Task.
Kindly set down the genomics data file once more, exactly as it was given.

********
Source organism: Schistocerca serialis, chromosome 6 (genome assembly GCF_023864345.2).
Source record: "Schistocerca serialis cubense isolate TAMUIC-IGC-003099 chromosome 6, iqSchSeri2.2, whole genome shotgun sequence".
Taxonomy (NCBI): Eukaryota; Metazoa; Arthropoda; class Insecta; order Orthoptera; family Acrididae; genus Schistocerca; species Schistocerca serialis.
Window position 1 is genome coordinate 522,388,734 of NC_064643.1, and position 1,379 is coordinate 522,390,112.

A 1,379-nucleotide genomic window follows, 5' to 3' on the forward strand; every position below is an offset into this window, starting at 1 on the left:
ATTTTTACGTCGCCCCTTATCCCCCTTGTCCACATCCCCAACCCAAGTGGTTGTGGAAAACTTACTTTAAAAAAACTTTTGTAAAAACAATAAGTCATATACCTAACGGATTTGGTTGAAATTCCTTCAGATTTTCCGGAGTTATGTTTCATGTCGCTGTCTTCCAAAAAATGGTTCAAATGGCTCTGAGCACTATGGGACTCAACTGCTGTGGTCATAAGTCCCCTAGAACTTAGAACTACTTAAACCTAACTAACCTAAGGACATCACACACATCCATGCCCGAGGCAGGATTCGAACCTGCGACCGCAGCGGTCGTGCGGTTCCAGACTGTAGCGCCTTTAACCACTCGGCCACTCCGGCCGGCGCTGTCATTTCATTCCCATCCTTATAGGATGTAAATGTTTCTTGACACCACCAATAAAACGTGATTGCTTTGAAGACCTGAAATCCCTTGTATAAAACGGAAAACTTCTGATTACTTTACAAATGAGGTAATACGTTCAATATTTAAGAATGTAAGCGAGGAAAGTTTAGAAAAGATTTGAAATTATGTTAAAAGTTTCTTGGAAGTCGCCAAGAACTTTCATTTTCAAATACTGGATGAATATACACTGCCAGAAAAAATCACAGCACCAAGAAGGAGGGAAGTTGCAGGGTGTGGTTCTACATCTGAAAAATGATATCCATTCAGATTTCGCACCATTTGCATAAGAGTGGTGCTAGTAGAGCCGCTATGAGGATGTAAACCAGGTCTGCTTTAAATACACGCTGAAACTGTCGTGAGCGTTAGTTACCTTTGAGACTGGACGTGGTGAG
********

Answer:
Source organism: Schistocerca serialis, chromosome 6 (genome assembly GCF_023864345.2).
Source record: "Schistocerca serialis cubense isolate TAMUIC-IGC-003099 chromosome 6, iqSchSeri2.2, whole genome shotgun sequence".
Taxonomy (NCBI): Eukaryota; Metazoa; Arthropoda; class Insecta; order Orthoptera; family Acrididae; genus Schistocerca; species Schistocerca serialis.
Window position 1 is genome coordinate 522,388,734 of NC_064643.1, and position 1,379 is coordinate 522,390,112.

A 1,379-nucleotide genomic window follows, 5' to 3' on the forward strand; every position below is an offset into this window, starting at 1 on the left:
ATTTTTACGTCGCCCCTTATCCCCCTTGTCCACATCCCCAACCCAAGTGGTTGTGGAAAACTTACTTTAAAAAAACTTTTGTAAAAACAATAAGTCATATACCTAACGGATTTGGTTGAAATTCCTTCAGATTTTCCGGAGTTATGTTTCATGTCGCTGTCTTCCAAAAAATGGTTCAAATGGCTCTGAGCACTATGGGACTCAACTGCTGTGGTCATAAGTCCCCTAGAACTTAGAACTACTTAAACCTAACTAACCTAAGGACATCACACACATCCATGCCCGAGGCAGGATTCGAACCTGCGACCGCAGCGGTCGTGCGGTTCCAGACTGTAGCGCCTTTAACCACTCGGCCACTCCGGCCGGCGCTGTCATTTCATTCCCATCCTTATAGGATGTAAATGTTTCTTGACACCACCAATAAAACGTGATTGCTTTGAAGACCTGAAATCCCTTGTATAAAACGGAAAACTTCTGATTACTTTACAAATGAGGTAATACGTTCAATATTTAAGAATGTAAGCGAGGAAAGTTTAGAAAAGATTTGAAATTATGTTAAAAGTTTCTTGGAAGTCGCCAAGAACTTTCATTTTCAAATACTGGATGAATATACACTGCCAGAAAAAATCACAGCACCAAGAAGGAGGGAAGTTGCAGGGTGTGGTTCTACATCTGAAAAATGATATCCATTCAGATTTCGCACCATTTGCATAAGAGTGGTGCTAGTAGAGCCGCTATGAGGATGTAAACCAGGTCTGCTTTAAATACACGCTGAAACTGTCGTGAGCGTTAGTTACCTTTGAGACTGGACGTGGTGAG